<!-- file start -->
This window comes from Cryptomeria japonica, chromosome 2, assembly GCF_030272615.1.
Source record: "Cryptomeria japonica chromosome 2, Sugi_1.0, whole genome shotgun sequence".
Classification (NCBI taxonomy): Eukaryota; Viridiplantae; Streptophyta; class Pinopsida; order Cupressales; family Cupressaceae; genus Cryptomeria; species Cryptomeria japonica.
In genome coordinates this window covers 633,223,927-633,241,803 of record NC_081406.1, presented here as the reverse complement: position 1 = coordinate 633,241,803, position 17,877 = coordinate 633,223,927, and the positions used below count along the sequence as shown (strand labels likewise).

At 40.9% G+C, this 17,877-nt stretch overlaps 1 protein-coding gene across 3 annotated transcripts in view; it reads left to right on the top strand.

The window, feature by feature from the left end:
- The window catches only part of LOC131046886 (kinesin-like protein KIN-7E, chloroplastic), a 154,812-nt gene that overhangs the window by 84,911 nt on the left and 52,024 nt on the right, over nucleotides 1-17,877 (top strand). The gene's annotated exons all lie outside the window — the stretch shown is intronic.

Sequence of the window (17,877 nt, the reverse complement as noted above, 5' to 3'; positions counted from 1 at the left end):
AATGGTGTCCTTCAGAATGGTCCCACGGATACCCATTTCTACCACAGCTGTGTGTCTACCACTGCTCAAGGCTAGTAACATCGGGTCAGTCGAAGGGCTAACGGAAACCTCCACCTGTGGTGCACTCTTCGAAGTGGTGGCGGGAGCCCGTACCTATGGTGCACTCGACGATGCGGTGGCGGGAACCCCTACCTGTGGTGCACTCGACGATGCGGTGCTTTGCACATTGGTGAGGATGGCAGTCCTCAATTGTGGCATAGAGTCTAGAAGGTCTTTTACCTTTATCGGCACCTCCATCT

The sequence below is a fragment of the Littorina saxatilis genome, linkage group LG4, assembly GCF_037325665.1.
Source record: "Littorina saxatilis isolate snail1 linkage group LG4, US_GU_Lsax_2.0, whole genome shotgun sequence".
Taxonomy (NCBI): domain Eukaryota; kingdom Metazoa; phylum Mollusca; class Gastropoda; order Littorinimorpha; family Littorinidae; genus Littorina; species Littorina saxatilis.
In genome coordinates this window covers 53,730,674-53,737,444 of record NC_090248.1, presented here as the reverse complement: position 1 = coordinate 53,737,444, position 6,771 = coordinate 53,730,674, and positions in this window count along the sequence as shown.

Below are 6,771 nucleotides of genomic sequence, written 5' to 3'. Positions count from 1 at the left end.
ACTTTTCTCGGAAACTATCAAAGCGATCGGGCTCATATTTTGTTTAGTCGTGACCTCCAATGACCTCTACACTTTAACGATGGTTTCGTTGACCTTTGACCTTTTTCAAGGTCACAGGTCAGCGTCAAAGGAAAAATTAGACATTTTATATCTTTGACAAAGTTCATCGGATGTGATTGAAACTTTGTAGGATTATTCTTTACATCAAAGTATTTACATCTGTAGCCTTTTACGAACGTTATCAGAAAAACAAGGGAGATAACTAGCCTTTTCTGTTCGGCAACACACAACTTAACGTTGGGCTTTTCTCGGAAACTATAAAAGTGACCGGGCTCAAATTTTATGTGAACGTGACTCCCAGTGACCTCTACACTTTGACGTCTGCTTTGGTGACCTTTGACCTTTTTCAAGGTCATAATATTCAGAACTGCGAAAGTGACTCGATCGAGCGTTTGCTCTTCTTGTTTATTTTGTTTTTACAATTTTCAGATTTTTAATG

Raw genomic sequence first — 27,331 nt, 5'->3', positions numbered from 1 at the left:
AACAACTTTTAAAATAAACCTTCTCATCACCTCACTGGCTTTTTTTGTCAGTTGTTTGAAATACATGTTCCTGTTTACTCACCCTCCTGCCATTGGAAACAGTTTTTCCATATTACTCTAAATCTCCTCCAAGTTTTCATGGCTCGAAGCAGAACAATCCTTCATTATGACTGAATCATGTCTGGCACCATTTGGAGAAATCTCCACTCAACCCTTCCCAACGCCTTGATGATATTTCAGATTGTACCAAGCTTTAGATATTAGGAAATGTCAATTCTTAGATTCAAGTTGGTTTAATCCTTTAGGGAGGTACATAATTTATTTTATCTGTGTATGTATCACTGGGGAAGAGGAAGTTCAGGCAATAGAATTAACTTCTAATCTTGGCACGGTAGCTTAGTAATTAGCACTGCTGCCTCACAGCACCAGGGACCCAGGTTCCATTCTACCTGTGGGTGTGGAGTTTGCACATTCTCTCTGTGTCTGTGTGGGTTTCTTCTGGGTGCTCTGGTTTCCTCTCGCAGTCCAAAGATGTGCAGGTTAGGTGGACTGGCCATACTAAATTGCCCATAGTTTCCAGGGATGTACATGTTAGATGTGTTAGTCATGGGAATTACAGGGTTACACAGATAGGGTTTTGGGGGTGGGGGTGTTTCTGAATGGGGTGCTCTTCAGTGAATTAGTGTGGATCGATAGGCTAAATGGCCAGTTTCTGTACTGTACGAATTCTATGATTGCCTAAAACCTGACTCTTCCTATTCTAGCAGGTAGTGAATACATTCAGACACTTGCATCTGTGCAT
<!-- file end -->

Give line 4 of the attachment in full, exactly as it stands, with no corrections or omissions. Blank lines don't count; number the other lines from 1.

In genome coordinates this window covers 633,223,927-633,241,803 of record NC_081406.1, presented here as the reverse complement: position 1 = coordinate 633,241,803, position 17,877 = coordinate 633,223,927, and the positions used below count along the sequence as shown (strand labels likewise).